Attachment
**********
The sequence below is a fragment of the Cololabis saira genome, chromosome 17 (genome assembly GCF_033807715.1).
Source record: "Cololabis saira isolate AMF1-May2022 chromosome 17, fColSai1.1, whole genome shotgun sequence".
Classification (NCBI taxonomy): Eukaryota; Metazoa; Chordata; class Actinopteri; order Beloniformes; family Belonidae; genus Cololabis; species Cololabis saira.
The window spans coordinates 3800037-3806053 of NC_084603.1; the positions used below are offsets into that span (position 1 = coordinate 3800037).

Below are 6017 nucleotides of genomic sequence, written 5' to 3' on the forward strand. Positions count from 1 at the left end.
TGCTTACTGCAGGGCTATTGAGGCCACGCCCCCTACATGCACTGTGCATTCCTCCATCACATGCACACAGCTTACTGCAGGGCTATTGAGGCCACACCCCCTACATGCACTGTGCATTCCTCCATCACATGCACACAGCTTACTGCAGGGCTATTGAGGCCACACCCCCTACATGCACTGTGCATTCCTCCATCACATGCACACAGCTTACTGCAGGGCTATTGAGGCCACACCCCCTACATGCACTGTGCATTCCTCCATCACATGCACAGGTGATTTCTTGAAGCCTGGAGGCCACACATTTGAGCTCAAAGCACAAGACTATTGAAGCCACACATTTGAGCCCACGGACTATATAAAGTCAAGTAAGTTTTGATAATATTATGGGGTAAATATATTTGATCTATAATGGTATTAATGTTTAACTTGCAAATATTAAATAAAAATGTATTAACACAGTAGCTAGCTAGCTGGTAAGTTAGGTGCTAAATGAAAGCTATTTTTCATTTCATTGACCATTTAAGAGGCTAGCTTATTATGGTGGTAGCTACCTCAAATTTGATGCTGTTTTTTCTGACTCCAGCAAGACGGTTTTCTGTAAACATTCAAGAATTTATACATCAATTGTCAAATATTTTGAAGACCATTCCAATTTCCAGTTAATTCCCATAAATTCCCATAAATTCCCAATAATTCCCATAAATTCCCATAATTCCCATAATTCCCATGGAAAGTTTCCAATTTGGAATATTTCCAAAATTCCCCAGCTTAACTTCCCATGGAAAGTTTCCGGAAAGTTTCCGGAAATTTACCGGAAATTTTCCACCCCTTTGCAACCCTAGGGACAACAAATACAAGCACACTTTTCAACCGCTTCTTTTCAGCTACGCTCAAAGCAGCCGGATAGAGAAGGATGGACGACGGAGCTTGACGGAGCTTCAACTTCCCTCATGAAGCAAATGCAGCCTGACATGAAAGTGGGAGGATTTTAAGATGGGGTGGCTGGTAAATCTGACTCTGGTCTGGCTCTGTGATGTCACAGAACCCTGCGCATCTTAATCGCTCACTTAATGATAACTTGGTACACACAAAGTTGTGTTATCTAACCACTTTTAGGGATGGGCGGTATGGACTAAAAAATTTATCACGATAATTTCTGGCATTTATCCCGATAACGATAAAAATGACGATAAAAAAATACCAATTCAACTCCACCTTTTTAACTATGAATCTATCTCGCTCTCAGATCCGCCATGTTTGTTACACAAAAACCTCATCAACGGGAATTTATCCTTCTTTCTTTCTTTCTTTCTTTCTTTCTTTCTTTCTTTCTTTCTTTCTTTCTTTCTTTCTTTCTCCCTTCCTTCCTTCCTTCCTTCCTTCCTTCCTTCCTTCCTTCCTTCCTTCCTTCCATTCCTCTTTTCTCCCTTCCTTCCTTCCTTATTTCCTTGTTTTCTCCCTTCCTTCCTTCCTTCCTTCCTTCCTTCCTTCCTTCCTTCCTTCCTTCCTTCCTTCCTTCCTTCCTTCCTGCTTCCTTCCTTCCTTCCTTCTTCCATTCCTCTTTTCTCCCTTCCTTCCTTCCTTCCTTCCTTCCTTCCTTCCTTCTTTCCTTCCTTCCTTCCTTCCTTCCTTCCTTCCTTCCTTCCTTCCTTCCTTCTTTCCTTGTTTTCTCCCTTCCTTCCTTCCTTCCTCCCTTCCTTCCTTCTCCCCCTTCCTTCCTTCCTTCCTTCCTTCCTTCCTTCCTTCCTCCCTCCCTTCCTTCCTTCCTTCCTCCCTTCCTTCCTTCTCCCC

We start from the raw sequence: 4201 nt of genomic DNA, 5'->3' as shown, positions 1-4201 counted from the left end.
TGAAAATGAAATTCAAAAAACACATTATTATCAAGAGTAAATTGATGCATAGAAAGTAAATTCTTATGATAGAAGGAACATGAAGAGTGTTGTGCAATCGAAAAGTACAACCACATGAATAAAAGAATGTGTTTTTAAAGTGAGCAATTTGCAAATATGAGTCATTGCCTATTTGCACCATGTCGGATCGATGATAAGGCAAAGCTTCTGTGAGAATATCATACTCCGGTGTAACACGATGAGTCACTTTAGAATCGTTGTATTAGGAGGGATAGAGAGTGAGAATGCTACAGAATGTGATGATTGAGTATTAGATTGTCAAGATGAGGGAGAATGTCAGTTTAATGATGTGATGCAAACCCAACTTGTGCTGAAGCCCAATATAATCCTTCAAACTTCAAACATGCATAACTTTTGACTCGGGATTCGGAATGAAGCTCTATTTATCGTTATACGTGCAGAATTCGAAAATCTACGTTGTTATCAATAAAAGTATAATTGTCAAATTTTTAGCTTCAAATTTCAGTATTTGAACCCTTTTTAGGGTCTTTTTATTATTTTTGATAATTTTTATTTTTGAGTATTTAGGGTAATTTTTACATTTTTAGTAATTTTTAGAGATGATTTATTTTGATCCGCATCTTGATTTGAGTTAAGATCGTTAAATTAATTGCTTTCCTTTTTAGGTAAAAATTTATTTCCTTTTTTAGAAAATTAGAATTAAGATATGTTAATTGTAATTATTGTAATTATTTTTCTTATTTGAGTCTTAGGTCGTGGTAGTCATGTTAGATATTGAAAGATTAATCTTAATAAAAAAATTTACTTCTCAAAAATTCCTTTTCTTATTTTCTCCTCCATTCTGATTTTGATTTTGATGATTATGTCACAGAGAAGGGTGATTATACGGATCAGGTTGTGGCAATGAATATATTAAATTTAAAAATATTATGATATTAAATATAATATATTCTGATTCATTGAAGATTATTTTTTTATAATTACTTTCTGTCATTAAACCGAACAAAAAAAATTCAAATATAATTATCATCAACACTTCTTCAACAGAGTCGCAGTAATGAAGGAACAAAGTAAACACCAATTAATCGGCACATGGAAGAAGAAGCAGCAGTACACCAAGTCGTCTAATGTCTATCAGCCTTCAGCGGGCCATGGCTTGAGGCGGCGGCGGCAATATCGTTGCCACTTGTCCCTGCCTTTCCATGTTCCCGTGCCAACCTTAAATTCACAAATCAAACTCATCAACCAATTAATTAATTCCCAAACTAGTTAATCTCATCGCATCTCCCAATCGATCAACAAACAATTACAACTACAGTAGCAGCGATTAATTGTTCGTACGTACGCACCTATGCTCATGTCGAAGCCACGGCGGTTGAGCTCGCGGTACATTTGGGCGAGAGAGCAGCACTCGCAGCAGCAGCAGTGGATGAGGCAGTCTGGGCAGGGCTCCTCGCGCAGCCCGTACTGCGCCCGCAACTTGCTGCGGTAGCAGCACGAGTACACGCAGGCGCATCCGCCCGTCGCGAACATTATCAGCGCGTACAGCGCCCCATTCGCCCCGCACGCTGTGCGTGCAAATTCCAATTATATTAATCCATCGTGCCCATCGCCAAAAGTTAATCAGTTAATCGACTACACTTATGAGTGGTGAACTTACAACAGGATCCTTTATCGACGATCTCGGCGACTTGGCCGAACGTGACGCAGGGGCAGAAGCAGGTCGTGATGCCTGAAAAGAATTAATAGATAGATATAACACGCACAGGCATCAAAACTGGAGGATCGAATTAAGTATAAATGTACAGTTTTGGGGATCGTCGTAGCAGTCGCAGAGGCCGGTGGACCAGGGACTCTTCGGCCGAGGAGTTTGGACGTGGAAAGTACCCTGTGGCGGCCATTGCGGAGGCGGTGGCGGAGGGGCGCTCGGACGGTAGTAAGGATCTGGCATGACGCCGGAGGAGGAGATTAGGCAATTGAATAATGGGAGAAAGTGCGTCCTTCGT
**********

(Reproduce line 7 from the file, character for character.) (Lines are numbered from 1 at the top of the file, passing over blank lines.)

We start from the raw sequence: 4201 nt of genomic DNA, 5'->3' as shown, positions 1-4201 counted from the left end.